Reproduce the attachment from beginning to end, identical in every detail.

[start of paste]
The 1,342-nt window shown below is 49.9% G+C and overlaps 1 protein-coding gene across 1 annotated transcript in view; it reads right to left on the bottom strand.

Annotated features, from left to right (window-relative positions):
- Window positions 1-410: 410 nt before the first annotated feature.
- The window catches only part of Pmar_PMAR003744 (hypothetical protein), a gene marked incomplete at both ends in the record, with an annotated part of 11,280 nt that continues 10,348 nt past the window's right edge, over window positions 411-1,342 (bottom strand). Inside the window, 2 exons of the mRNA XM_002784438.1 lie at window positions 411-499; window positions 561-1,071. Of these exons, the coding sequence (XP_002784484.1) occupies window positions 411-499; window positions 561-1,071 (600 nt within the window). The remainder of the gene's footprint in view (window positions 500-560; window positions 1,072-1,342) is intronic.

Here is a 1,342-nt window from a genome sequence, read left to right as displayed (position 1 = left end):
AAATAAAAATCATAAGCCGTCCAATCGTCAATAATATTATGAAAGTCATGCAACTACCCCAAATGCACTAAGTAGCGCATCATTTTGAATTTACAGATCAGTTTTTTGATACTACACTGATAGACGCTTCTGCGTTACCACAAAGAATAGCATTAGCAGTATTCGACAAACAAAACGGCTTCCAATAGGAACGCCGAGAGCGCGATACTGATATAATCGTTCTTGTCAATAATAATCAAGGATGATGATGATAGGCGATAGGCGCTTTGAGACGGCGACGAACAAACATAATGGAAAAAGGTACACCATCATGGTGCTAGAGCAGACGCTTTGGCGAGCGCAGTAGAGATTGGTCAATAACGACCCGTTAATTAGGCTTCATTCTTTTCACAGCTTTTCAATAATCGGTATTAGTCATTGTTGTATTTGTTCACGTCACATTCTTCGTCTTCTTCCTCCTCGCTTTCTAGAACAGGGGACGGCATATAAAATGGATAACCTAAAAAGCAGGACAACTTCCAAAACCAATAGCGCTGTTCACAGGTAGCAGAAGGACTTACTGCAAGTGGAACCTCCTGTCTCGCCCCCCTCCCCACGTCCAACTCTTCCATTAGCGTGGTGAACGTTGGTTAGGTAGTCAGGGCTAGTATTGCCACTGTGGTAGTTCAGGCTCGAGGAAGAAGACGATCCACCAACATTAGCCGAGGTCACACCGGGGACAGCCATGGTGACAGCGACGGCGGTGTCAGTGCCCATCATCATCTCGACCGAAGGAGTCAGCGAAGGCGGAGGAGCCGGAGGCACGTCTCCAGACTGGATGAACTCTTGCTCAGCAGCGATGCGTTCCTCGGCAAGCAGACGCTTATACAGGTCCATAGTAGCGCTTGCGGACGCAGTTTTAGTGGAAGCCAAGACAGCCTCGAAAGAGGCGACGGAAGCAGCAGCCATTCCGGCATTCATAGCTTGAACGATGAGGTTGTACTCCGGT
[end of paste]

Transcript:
The 1,342-nt window shown below is 49.9% G+C and overlaps 1 protein-coding gene across 1 annotated transcript in view; it reads right to left on the bottom strand.

Annotated features, from left to right (window-relative positions):
- Window positions 1-410: 410 nt before the first annotated feature.
- The window catches only part of Pmar_PMAR003744 (hypothetical protein), a gene marked incomplete at both ends in the record, with an annotated part of 11,280 nt that continues 10,348 nt past the window's right edge, over window positions 411-1,342 (bottom strand). Inside the window, 2 exons of the mRNA XM_002784438.1 lie at window positions 411-499; window positions 561-1,071. Of these exons, the coding sequence (XP_002784484.1) occupies window positions 411-499; window positions 561-1,071 (600 nt within the window). The remainder of the gene's footprint in view (window positions 500-560; window positions 1,072-1,342) is intronic.

Here is a 1,342-nt window from a genome sequence, read left to right as displayed (position 1 = left end):
AAATAAAAATCATAAGCCGTCCAATCGTCAATAATATTATGAAAGTCATGCAACTACCCCAAATGCACTAAGTAGCGCATCATTTTGAATTTACAGATCAGTTTTTTGATACTACACTGATAGACGCTTCTGCGTTACCACAAAGAATAGCATTAGCAGTATTCGACAAACAAAACGGCTTCCAATAGGAACGCCGAGAGCGCGATACTGATATAATCGTTCTTGTCAATAATAATCAAGGATGATGATGATAGGCGATAGGCGCTTTGAGACGGCGACGAACAAACATAATGGAAAAAGGTACACCATCATGGTGCTAGAGCAGACGCTTTGGCGAGCGCAGTAGAGATTGGTCAATAACGACCCGTTAATTAGGCTTCATTCTTTTCACAGCTTTTCAATAATCGGTATTAGTCATTGTTGTATTTGTTCACGTCACATTCTTCGTCTTCTTCCTCCTCGCTTTCTAGAACAGGGGACGGCATATAAAATGGATAACCTAAAAAGCAGGACAACTTCCAAAACCAATAGCGCTGTTCACAGGTAGCAGAAGGACTTACTGCAAGTGGAACCTCCTGTCTCGCCCCCCTCCCCACGTCCAACTCTTCCATTAGCGTGGTGAACGTTGGTTAGGTAGTCAGGGCTAGTATTGCCACTGTGGTAGTTCAGGCTCGAGGAAGAAGACGATCCACCAACATTAGCCGAGGTCACACCGGGGACAGCCATGGTGACAGCGACGGCGGTGTCAGTGCCCATCATCATCTCGACCGAAGGAGTCAGCGAAGGCGGAGGAGCCGGAGGCACGTCTCCAGACTGGATGAACTCTTGCTCAGCAGCGATGCGTTCCTCGGCAAGCAGACGCTTATACAGGTCCATAGTAGCGCTTGCGGACGCAGTTTTAGTGGAAGCCAAGACAGCCTCGAAAGAGGCGACGGAAGCAGCAGCCATTCCGGCATTCATAGCTTGAACGATGAGGTTGTACTCCGGT